What is the difference between a bulb and a seed?
Updated: Jan 26, 2022
Seeds are plant embryos that are covered with a seed coat and store food for the development of a seedling. Seeds are formed at the end of a plant's life, after pollination. They are the final step in the process of plant reproduction. Basically, they're like plant babies.
A bulb, on the other hand, is a strong dense energy source that contains all the nutrients and energy a plant needs to live. Whereas seeds are only the final stage of a plant's reproduction, bulbs are the entire life cycle of a plant from beginning to end. Bulbs are perennial, meaning that the bulb lies dormant underground in winter, and when spring comes, the bulb uses its stored energy to grow again.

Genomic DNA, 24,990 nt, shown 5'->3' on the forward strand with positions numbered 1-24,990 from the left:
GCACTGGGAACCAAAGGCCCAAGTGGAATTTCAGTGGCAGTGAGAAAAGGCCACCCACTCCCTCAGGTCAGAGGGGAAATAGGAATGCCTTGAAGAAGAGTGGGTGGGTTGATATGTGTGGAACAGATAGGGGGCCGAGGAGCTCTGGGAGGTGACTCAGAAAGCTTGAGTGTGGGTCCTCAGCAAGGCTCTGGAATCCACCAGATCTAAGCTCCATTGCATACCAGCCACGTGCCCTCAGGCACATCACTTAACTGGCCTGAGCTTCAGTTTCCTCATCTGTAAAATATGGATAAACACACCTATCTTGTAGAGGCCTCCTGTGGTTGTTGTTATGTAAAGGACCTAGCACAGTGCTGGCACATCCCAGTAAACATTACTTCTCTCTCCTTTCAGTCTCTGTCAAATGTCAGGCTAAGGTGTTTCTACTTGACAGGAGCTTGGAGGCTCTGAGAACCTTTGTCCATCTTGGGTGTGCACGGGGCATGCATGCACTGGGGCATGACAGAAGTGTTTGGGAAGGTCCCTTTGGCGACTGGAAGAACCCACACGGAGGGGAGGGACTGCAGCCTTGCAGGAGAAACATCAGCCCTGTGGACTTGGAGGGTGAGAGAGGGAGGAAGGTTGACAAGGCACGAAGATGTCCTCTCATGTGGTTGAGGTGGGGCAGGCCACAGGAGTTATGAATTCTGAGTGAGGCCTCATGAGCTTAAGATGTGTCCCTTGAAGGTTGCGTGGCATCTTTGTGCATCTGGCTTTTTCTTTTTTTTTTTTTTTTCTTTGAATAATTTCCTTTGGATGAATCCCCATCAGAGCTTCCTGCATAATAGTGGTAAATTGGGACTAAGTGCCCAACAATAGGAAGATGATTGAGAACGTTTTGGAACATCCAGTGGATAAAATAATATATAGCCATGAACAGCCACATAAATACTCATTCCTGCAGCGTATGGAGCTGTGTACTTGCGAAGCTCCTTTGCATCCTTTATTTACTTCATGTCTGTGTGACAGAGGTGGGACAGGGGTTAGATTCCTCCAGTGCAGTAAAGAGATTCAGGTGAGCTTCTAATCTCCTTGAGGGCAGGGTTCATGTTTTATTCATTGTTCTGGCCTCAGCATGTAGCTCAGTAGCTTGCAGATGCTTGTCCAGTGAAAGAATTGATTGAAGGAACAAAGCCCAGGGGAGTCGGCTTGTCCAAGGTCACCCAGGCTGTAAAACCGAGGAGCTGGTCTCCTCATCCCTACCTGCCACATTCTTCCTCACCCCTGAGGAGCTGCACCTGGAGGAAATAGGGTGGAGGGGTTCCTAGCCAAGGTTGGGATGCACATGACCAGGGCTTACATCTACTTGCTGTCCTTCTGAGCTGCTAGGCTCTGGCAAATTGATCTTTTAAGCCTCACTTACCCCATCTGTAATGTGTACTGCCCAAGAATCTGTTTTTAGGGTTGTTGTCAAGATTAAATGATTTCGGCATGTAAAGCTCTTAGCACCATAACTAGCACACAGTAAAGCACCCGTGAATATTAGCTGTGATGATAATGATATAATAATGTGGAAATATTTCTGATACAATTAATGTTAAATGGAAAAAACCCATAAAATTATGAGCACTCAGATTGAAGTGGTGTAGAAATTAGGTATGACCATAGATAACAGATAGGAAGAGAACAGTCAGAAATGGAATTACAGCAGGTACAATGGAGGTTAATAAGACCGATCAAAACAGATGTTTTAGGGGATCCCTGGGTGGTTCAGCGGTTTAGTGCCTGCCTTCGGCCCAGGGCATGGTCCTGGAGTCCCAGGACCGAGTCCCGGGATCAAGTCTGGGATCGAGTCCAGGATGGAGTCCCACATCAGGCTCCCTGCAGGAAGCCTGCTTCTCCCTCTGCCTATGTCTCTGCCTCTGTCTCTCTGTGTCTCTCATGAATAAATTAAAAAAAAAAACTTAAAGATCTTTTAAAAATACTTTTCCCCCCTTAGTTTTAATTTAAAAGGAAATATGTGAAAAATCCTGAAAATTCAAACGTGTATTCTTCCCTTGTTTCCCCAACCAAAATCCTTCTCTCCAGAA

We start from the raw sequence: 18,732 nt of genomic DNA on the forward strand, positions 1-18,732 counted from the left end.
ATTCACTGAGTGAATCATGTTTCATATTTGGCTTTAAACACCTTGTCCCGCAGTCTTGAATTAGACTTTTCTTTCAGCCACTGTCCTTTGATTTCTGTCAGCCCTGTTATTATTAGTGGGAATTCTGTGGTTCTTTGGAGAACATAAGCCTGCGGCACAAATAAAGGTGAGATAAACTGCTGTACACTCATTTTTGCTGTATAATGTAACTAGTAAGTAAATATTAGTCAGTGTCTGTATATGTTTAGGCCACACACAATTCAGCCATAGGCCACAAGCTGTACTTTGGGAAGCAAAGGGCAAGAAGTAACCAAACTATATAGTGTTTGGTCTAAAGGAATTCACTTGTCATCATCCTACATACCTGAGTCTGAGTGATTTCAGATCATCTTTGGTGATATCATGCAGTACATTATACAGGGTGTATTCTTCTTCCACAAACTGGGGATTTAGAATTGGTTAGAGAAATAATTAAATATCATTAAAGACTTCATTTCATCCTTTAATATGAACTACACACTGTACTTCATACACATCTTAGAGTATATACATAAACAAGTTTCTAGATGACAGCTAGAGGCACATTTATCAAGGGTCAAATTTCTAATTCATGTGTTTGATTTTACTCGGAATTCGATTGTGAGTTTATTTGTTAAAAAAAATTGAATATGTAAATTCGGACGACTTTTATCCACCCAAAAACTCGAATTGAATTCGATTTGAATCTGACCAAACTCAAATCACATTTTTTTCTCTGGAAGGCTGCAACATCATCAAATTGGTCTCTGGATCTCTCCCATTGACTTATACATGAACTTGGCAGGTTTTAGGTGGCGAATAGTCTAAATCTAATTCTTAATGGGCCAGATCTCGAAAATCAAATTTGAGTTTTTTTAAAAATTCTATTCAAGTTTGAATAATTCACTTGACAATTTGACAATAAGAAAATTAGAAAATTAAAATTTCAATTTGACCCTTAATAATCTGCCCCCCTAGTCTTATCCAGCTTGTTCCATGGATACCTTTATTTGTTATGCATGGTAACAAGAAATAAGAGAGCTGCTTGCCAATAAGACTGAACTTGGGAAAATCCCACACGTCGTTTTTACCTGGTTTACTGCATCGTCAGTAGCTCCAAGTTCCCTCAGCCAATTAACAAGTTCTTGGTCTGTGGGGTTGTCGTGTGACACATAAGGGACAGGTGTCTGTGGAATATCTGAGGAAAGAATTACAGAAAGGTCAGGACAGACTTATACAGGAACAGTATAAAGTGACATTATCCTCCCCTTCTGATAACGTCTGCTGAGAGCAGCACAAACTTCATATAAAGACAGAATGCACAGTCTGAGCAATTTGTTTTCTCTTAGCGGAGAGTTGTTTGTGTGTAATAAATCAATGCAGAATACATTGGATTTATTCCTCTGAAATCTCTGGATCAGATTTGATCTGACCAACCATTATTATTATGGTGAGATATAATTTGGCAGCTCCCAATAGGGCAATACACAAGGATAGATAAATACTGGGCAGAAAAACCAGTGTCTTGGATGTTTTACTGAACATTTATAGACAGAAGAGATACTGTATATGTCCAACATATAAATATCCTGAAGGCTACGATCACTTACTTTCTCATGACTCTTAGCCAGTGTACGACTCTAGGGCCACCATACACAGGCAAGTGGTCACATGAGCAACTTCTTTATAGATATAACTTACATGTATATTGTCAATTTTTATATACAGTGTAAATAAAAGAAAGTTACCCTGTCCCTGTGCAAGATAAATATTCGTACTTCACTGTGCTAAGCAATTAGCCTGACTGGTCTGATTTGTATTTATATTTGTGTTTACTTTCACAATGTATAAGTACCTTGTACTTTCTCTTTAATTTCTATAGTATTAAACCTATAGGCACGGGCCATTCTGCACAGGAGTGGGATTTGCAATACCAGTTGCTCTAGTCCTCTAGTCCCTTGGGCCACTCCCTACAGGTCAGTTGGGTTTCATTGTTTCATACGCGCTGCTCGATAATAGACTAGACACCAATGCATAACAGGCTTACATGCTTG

There are two main types of bulbs: hardy bulbs and tender bulbs. Hardy bulbs are planted in the fall, survive the cold winter, and bloom in the spring (example: Tulips, Daffodils, Hyacinths). Tender bulbs are planted in the spring and bloom in the summer (example: Dahlias, Ranunculus). In Barrie, tender bulbs do not survive the winter outdoors, and will need to be replanted each spring.